Sentenced to wear a scarlet "A" for adultery, Prynne is ostracized by the public, a drummer boy charged to follow her whenever she comes to town. Meanwhile, Hester's husband resurfaces. Learning of the scandal, he adopts the fictitious guise of "Dr. Roger Chillingworth" and begins seeking out her paramour; the physician murders a male settler leaving Hester's home and scalps him in an effort to implicate Algonquian warriors. Infuriated by this atrocity, the colonists declare war on the Indians and Roger, distraught by the severe consequences of his action, promptly commits suicide. Hester is nearly hanged with other undesirables in the ensuing outrage, but Dimmesdale saves her neck by confessing that he is the father of her child; as he takes her place on the gallows, the Algonquian attack Massachusetts Bay. The Puritans are more concerned with concealing the conflict from England than harassing Hester any further. Demi Moore as Hester Prynne Gary Oldman as Rev. Arthur Dimmesdale Robert Duvall as Roger Prynne/ Roger Chillingworth Edward Hardwicke as John Bellingham Lisa Joliffe-Andoh as Mituba Robert Prosky as Horace Stonehall Roy Dotrice as Rev. Thomas Cheever Joan Plowright as Harriet Hibbons Larissa Laskin as Goody Mortimer Amy Wright as Goody Gotwick George Aguilar as Johnny Sassamon Tim Woodward as Brewster Stonehall Dana Ivey as Meredith Stonehall Sheldon Peters Wolfchild as Moskeegee Eric Schweig as Metacomet Kristin Fairlie as Faith Stonehall Sarah Campbell as Prudence Stonehall Kennetch Charlette as Tarratine Chief Jodhi May as Voice of Pearl Tallulah Belle Willis as Pearl Scout Willis as Toddler Pearl The film was shot in British Columbia on Vancouver Island, in and around Campbell River, in the Nova Scotia towns of Yarmouth, in the small village of Saint Alphonse in Clare in 1994.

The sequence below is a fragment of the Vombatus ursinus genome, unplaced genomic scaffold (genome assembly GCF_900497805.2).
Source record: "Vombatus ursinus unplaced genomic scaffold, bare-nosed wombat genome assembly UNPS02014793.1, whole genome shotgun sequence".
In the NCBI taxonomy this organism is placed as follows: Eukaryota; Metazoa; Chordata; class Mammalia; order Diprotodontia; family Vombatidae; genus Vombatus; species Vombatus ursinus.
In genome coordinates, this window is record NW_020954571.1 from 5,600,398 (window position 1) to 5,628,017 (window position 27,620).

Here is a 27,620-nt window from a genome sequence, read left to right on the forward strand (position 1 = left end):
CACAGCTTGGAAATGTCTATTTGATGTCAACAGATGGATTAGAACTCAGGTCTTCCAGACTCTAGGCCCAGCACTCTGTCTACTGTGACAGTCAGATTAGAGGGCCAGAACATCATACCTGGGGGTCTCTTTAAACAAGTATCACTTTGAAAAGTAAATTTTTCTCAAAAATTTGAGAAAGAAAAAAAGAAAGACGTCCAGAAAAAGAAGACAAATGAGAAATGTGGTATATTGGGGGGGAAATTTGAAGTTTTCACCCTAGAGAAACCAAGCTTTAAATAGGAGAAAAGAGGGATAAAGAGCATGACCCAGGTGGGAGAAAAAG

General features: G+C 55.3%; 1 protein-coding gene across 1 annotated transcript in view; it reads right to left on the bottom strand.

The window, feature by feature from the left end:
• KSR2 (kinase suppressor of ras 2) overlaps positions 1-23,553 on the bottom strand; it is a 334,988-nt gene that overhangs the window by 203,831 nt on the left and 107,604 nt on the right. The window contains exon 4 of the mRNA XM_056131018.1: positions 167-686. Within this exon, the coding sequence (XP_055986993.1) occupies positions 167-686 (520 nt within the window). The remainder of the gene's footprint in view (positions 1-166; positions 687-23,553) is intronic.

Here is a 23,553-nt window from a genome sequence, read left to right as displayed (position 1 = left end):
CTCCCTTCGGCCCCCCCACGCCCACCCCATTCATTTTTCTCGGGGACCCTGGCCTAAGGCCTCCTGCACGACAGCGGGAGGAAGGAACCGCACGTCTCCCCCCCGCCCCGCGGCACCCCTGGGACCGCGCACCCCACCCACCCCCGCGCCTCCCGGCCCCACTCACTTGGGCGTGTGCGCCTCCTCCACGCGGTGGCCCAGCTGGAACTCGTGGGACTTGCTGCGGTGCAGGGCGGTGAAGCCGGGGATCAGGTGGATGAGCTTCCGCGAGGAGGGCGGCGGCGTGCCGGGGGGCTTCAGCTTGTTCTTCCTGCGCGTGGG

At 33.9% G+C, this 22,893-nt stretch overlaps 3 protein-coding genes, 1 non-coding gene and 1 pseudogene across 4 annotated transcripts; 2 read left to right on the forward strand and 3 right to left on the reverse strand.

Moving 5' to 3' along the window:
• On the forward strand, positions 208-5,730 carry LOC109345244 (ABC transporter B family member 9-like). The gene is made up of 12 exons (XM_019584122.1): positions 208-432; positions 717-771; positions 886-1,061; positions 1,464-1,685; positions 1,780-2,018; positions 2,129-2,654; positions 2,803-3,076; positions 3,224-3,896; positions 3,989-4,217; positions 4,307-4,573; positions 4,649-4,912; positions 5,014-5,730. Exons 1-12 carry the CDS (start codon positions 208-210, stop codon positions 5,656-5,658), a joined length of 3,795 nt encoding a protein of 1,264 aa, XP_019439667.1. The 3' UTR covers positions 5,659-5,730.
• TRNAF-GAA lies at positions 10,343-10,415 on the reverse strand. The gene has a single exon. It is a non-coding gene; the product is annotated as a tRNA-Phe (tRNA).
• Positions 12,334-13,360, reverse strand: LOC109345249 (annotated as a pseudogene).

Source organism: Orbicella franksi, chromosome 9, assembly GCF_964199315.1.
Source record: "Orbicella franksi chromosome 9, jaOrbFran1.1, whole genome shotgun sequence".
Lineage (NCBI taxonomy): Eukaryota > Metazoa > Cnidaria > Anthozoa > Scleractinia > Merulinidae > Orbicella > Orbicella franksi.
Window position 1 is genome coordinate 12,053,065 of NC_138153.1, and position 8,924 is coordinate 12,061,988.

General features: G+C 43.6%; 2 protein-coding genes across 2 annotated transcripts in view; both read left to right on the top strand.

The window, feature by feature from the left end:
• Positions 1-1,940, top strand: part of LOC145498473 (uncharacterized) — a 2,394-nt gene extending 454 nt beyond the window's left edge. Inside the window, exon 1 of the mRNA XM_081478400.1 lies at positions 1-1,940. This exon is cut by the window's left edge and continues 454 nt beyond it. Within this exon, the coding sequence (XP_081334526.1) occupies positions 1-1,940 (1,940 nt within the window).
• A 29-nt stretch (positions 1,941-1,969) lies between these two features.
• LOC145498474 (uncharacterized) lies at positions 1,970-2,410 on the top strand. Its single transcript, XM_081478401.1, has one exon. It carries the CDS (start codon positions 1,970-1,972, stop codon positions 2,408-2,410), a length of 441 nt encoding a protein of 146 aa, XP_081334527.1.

In Shelburne, the waterfront area was altered to resemble a Puritan New England town in the mid-17th century. Some of the buildings on Dock Street retain the grey-tone paint finishes used for the film. Three original scores were written for this film; the first score was composed by Ennio Morricone and was rejected. A second score was composed by Elmer Bernstein, but his music was set aside in lieu of the final score, composed by John Barry. Star Demi Moore wanted a score by Barry from the start, so Morricone's and Bernstein's music were not going to be accepted, regardless of quality. Barry's score was released on CD by Sony Records upon the film's release in 1995. A CD of Bernstein's rejected score was released by Varèse Sarabande in 2008. No recordings of Morricone's score have been released to the public; the Scarlet Letter was panned by critics. Based on 38 reviews collected by aggregator site Rotten Tomatoes, the film holds a 13% approval rating, with an average score of 3/10. In Entertainment Weekly, Owen Gleiberman referred to a "clunky, dawdlingly literal-minded Scarlet Letter, a movie that doesn't so much adapt the book as give it an expensive makeover."